I was curious. I noticed people socializing on a porch. I moved slowly, and tried waving. They were unresponsive. I suppose that was understandable. It was just around 2200, and I was not much more than an unidentified disturbing light in the distance.

I continue.

The dry grasses hiss like a snake at my ankles. It surprises me in to laughter.

Finally, I arrived to Palmer Lake Campground.

I found a little site near the entrance to star-camp for the night.

Pacific Northwest Trail; mile 515.5*

Sunday, September 1, 2019; day 43

I rose at 0600; began hiking at 0730.

I would stop back in to Republic today. With such a slow start en route to Oroville, my food stock would not comfortably carry me the remaining 77 miles.

I feel a bit silly, as I spent so much time there a few days ago, but it seems to me the smartest option. The hitch is close, and I know what they have.

As I walk, I hear the sound of a chainsaw . A figure in the distance plays catch with a lab. Two young men stand beside a pick-up truck.; two more are on the hillside with a saw.

I moved towards the truck and addressed one of them curiously “Are you cutting downed trees for fire wood?”

I could feel his friend staring at my legs. Most likely the dirt…and the hair so long it lays flat against the skin.

“Yeah, and sometimes we cut down dead ones, like that one.” he said, pointing.

“Isn’t that dangerous?”

He shrugs. “We grew up doing it.”

I smile. I respond when they ask my story. I continue to walk.

Oh, my life seems it has been filled with so much road, and only hints of trail!

Cows and calves run down the road ahead of me. It saddens me, how much a domesticated creature fears humans.

I reached Highway 20, just before the Sweat Creek Traihead.

I stuck out my thumb. Soon a truck stopped for me and I was storefront in Republic.

I notice a bike leaning near the front entrance of Anderson’s Grocery. It had a Therm-a-Rest mattress strapped above its rear tire, and two bright orange saddle bags on either side. It was exciting to see signs of other travellers.

I moved in and out of the grocery store quickly. I sat storefront and made peanut-butter/raisin/tortilla rolls.

I did not feel judged. Most people smiled as they passed. Some people engaged me.

As I moved towards the eastbound entrance to highway 20, I saw the bike-packer. So swiftly and fluidly he rolled on to the freeway entrance. I thought to call out “where ya headed?!” but my voice would have been lost in the space between us. I watched him glide away, admiring his ability to move in and out of towns so quickly, so independently. I found myself slightly disappointed that I had barely missed an opportunity to connect.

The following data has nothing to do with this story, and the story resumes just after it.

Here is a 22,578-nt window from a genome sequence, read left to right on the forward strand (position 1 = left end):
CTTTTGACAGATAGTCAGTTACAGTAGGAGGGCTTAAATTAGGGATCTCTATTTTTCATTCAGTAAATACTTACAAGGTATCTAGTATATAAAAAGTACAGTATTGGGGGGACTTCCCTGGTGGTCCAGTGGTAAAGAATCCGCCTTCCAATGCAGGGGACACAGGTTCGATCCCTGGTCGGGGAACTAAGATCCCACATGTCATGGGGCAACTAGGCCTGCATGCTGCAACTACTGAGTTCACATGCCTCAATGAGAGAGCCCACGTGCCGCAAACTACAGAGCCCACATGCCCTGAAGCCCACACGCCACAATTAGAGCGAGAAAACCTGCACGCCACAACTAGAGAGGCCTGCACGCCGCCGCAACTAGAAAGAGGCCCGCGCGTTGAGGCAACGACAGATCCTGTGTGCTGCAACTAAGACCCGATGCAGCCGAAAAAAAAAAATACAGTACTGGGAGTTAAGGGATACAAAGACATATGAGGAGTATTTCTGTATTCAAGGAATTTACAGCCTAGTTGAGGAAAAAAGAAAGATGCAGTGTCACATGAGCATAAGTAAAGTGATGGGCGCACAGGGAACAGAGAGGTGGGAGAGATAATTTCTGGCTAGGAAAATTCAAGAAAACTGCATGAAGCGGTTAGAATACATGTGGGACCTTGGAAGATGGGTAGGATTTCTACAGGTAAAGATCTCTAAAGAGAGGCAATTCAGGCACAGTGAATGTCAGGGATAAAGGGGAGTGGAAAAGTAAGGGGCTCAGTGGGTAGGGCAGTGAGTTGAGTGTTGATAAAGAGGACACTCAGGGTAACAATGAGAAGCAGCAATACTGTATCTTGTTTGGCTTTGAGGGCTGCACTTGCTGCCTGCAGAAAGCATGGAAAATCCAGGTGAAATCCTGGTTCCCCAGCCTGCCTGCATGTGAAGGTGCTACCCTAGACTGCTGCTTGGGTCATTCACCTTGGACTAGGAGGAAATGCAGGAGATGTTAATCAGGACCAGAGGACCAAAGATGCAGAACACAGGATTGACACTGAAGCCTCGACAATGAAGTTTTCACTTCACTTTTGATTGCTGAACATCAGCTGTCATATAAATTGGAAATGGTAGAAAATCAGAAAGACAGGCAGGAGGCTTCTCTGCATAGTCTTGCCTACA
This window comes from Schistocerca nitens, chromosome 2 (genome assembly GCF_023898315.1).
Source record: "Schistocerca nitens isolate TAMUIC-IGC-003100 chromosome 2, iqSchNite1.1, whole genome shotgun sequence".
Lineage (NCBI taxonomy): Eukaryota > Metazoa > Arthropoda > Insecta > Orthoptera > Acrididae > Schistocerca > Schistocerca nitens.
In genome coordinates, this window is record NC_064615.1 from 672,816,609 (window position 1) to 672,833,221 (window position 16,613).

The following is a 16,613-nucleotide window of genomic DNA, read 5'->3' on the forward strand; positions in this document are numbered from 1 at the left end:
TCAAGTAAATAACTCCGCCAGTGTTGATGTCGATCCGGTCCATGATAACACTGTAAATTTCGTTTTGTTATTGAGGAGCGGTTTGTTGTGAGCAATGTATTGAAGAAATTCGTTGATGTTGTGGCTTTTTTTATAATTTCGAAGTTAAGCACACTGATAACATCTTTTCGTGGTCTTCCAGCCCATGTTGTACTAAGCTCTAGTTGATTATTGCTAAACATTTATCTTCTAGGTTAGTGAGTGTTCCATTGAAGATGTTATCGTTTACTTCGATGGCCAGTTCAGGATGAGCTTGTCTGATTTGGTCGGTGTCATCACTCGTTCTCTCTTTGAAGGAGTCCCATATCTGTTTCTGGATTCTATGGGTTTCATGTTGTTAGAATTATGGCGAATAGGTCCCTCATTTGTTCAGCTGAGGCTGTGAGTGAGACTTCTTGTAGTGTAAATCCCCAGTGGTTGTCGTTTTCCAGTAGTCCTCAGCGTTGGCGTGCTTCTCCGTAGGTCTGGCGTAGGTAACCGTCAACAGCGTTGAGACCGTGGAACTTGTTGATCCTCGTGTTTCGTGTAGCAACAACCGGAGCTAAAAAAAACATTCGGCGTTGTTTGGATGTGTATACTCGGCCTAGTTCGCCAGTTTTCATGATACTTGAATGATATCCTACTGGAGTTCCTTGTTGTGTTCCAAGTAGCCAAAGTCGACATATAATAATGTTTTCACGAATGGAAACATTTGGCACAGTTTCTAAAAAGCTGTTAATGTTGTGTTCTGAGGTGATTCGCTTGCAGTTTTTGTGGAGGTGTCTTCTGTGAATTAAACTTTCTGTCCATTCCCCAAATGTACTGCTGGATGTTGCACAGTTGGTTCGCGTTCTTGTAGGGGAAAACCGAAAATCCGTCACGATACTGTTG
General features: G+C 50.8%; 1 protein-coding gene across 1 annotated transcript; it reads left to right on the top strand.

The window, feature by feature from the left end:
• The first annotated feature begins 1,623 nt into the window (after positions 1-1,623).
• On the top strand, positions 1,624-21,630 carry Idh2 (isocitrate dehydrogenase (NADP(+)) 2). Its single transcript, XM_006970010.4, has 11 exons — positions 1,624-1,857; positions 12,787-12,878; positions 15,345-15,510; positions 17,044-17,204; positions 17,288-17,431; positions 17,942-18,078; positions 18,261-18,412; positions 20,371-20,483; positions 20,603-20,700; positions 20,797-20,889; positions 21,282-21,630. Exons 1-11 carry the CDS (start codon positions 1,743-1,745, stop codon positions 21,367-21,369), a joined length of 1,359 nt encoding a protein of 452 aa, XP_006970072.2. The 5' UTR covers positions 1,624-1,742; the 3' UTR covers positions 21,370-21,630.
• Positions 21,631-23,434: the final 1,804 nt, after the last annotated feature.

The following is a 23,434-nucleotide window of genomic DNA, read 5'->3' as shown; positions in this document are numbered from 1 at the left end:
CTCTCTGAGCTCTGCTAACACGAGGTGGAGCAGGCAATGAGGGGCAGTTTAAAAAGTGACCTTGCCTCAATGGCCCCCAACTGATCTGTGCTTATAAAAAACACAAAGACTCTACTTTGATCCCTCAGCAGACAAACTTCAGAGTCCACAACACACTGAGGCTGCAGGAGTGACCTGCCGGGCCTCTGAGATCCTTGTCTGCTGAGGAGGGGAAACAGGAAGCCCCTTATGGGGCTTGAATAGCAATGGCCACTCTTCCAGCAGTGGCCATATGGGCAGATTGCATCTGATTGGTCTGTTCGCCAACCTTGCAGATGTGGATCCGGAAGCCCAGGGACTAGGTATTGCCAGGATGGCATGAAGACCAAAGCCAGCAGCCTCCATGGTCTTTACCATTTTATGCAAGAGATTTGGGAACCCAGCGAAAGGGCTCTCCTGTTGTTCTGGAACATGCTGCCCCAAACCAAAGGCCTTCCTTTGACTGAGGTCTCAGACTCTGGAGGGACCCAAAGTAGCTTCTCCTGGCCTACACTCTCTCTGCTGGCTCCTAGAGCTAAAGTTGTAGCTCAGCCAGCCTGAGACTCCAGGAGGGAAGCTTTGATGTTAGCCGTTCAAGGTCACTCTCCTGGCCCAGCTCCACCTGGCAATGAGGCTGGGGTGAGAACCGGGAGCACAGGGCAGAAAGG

I picked my post and stuck out my thumb. Only 5 minutes or so had passed before a man I had chatted with earlier that day drove up. He was on a return trip to his campsite after a town run. I smiled widely when I recognized him. I hopped in the back of the pick up truck. Oh, how I adore sitting in the open truck bed of a pick-up, wind pushing against my existence in recognition of my reality, the scenery whizzing by!

I saw the bike-packer. He was focused, struggling to make it up the hill. Now I was the one moving so swiftly. I gave him a wide-arching wave as we passed.

Three hours in and out of town, and I was back to where Highway 20 meets the Sweat Creek Trailhead.

It was very hot.

I joined the trail. It began with a steep climb.

Sweat drips from my forehead. The wind blows. I am enveloped in a sweet sensation, and I smile.

I continue.

The climb grows steeper. Suddenly a motocross bike zooms down. We nearly collide.

I stand beside the trail, waiting to let all pass.

The third rider was surprised by my presence. He –very slowly– ran his bike in to a tree. It was not enough to cause injury. We both saw it coming as he wobbled on his machine in slow motion. It did jar him off his seat a little, clearly causing some embarrassment. “I’m sorry” he said as he stabled his body and bike.

“No. Don’t be. You certainly did not expect anyone to be standing here.” I then apologized, for startling him.

As we both stood there, the last rider appeared. We all chatted briefly and then went our way.

The hike was hot and dry; all golden grasses and clear skies and beauty.

I collected from a spring and ventured forth.

The sun was soon to set. In just a few miles, the PNT would connect to Cougar Creek Road. I had read that shortly after joining the road, the trail travels through private property. There would likely not be any place to camp.

I found a lovely little flat space just before the descent. I spread out my tarp and sleeping mat to lay beneath the stars.

* NOTE: Mileage on the Guthook Application and in the PNT Guidebook no longer match the PNTA Mapset. For continuity, I will continue to refer to the mileage listed on Guthook and the guidebook. The difference is roughly 5 miles (PNTA Mapset mileage for this post is ~521)

Pacific Northwest Trail; mile 373.2